On application for writ of certiorari.
For the prosecutor, Joseph Butt.
For the defendant, Stryker, Tams & Horner (William L. Dill, Jr., and John J. Monigan, Jr., of counsel).
Before Justices Donges, Colie and Eastwood.
The opinion of the court was delivered by
EASTWOOD, J. Prosecutor seeks a writ of certiorari to review a judgment of the Essex County Court of Common Pleas dismissing prosecutor's partial appeal of the Workmen's Compensation Bureau's refusal to make an allowance for medical and surgical expenses, on the ground that the same were not authorized by the defendant herein. No appeal was taken from that portion of the award granting prosecutor compensation for partial permanent disability. The appeal was dismissed by the Pleas on two grounds: (1) that appellant
had failed to prosecute his appeal in accordance with Revised Statutes of New Jersey 34:15-66, and (2) that appellant had accepted payment of the judgment entered in his favor from the Workmen's Compensation Bureau; that the judgment had, therefore, been satisfied, and there was no basis on which to ground the appeal.
R.S. 34:15-66, as amended by Pamph. L. 1945, ch. 74, p. 397, § 17, requires that the notice of appeal shall be filed with the secretary of the Bureau and with the clerk of the county where the accident occurred within thirty days after the entry of judgment. Prosecutor filed his notice of appeal on December 7th, 1946, within the prescribed time. The statute further provides:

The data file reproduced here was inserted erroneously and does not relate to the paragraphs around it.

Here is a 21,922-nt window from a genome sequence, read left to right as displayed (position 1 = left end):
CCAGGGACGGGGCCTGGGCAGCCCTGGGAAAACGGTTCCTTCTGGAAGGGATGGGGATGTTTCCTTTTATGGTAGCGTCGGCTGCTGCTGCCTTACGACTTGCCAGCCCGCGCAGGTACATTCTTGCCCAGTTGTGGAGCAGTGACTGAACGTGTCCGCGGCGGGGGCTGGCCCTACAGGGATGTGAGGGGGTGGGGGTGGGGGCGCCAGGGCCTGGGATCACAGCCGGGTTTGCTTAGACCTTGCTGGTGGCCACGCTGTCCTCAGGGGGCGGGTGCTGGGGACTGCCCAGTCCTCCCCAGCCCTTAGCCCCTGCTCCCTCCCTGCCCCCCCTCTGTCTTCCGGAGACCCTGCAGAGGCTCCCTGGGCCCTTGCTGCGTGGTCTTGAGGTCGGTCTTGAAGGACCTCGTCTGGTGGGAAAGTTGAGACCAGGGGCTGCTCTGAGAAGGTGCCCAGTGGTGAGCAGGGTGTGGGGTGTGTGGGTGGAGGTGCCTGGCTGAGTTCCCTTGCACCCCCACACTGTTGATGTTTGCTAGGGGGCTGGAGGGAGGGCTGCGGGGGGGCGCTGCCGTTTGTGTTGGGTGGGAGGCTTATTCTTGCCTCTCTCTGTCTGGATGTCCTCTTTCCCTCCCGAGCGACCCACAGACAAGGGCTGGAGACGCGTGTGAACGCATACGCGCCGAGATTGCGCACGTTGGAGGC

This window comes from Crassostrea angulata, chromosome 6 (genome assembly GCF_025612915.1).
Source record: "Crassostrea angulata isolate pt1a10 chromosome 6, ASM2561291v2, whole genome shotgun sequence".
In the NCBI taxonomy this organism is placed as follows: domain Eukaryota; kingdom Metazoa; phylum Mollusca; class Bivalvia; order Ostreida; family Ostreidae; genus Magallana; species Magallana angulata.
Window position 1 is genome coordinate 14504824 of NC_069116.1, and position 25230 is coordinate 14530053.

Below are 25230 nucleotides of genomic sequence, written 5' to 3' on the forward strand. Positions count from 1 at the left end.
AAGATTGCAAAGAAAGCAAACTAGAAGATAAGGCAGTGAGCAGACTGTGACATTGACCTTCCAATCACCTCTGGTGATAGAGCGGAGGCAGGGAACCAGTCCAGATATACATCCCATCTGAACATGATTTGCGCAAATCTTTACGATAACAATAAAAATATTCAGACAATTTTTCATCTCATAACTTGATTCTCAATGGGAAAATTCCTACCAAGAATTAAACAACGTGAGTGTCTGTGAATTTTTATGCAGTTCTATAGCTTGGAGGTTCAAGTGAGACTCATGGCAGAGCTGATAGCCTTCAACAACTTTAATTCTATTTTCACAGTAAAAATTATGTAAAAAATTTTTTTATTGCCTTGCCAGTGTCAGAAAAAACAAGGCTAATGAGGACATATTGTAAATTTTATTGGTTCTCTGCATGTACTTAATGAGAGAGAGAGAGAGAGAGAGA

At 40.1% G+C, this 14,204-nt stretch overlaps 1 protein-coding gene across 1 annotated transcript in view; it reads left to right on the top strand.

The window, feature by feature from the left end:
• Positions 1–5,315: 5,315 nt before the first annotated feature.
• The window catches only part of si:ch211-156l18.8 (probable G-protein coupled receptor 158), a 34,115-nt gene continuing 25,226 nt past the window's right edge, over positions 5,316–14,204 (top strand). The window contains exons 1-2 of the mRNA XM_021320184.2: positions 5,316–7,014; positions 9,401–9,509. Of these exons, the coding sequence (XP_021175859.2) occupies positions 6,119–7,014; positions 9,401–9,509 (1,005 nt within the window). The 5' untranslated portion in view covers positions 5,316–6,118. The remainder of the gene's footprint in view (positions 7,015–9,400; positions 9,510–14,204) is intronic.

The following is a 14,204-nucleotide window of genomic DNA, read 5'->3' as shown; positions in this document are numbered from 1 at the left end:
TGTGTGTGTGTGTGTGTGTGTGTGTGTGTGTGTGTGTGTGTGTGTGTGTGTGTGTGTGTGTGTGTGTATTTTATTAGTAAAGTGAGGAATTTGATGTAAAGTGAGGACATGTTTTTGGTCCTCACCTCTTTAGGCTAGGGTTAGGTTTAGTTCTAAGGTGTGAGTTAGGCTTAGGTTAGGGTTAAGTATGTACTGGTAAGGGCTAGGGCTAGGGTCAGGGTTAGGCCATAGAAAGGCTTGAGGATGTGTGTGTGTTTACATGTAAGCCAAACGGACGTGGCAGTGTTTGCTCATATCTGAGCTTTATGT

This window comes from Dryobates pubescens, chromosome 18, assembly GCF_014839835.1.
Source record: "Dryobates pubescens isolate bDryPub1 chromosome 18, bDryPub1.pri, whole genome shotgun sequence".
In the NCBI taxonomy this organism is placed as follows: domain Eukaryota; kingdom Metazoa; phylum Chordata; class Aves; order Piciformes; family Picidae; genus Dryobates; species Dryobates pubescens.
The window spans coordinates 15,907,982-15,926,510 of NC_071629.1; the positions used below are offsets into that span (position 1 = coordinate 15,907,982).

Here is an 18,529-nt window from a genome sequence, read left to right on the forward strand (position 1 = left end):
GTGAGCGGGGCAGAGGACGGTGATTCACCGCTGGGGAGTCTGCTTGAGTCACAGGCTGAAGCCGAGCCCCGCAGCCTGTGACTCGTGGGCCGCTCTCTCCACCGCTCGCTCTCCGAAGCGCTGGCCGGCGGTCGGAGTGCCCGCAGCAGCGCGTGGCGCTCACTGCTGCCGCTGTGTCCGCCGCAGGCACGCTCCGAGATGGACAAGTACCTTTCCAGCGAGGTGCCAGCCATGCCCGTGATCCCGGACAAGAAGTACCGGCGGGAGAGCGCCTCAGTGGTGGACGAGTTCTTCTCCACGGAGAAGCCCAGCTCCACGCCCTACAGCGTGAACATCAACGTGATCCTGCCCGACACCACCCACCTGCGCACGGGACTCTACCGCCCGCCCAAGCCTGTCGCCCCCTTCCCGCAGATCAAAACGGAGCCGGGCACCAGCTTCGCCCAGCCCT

"* * * The appellant shall, within fifteen days after filing notice of appeal, send to the clerk of the court of common pleas of the county in which the accident occurred, a transcript of the record and testimony in the cause, which transcript shall be prepared by appellant and submitted to the secretary of the bureau for certification."
"* * * Any appeal may be dismissed by the judge if the transcript of the record and testimony is not transmitted, or if the appeal is not prosecuted in accordance with the provisions of this chapter."
The transcript of the record and testimony was not filed until March 26th, 1947, and we are not given any satisfactory explanation for the delay. The provisions of the cited statute with reference to the filing of the transcript of the record and testimony within fifteen days after the filing of the notice of appeal are clearly mandatory, and the burden is accordingly placed upon the appellant to see that the statutory requisites are strictly complied with. In the absence of any qualifying ...